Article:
As American, Delta, and other airlines begin to roll out in-flight Internet services, I'm hearing a lot of doubts about whether they'll stick. And many people are ticked off that airlines have the audacity to charge passengers $12.95 for the service. But for all you naysayers, I have some answers for you on why I think broadband in the sky is here to stay.
"It's too expensive at $12.95. Besides, airlines are now reaming us for baggage costs and meals. There's no way I'm going to hand over another $12.95 for Internet access."
1. Well, nobody complains when they pay $16.95 for a paperback novel at the airport terminal bookstore. It's all relative. And if you think airlines should or will offer this for free, dream on. Most are just trying to stay out of bankruptcy. It costs them to run this service, and they'll be lucky to squeeze a little profit out of it as it is. I see it more as a way to entice passengers and keep up with the competition in terms of passenger options.
"I don't care. It's the principle of it. I'm tired of getting reamed by airlines for every little cost now, and I'm not paying for it."
2. And you're not the only one who feels this way. Airlines know this, which is why they're counting on business travelers to use the service. Businesspeople everywhere expense WiFi access in airport terminals as they're waiting to board planes, so they can check e-mail and get other work done. There's even more downtime while you're actually in the air.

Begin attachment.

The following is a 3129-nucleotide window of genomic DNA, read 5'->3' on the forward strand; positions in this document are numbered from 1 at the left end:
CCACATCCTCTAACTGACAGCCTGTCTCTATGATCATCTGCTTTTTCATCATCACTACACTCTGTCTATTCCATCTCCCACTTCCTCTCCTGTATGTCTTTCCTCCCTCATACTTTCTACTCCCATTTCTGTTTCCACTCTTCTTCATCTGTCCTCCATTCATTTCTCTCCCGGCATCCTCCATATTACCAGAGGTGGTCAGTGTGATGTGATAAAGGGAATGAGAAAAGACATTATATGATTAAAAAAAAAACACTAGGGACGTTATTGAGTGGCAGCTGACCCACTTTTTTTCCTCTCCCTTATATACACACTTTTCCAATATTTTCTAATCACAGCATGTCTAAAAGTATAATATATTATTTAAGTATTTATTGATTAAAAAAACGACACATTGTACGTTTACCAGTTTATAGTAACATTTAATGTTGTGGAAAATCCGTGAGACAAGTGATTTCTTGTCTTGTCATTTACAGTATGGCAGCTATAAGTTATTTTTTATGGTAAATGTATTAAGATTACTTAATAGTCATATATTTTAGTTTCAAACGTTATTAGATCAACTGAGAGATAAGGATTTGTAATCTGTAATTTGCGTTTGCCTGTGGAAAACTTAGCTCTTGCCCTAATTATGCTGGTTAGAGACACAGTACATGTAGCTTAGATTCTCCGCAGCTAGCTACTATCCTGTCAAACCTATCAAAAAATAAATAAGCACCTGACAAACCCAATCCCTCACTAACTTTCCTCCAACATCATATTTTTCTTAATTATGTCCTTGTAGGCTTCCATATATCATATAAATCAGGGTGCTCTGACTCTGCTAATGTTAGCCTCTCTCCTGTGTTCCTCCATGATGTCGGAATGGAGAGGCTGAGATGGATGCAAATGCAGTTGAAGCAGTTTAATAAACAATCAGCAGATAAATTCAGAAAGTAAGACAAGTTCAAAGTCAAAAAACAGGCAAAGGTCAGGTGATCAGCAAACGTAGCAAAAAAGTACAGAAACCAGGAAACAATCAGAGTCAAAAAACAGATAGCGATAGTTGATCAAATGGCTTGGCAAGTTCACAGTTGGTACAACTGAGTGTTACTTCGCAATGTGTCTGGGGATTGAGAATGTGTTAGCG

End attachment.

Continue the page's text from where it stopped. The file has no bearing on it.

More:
"Geez, when will I ever get away from work? Now I'm expected to stay in touch with the office from an airplane?"
3. Oh, come on. Wouldn't you rather answer the boss's e-mail while you're in a plane with nothing to do, rather than hours later in a hotel room, when you'd rather be settling down for a good night's sleep before the big conference? And do you really want to read that novel for seven straight hours on a cross-country flight?
I'm betting that this is the beginning of a long relationship between the Internet and the friendly skies. Go to my blog and read the rest of the reasons why I think so.
Virtualization At The Desktop?
Examine how more than 250 companies plan to adopt server virtualization technology in this recent InformationWeek Research report, Server Virtualization.
The BI Explosion
Examine the business intelligence strategies of 500 companies, including deployment drivers and challenges, spending plans, and vendor selection, in this recent InformationWeek Research report.
Helio Is Officially Folded Into Virgin Mobile USA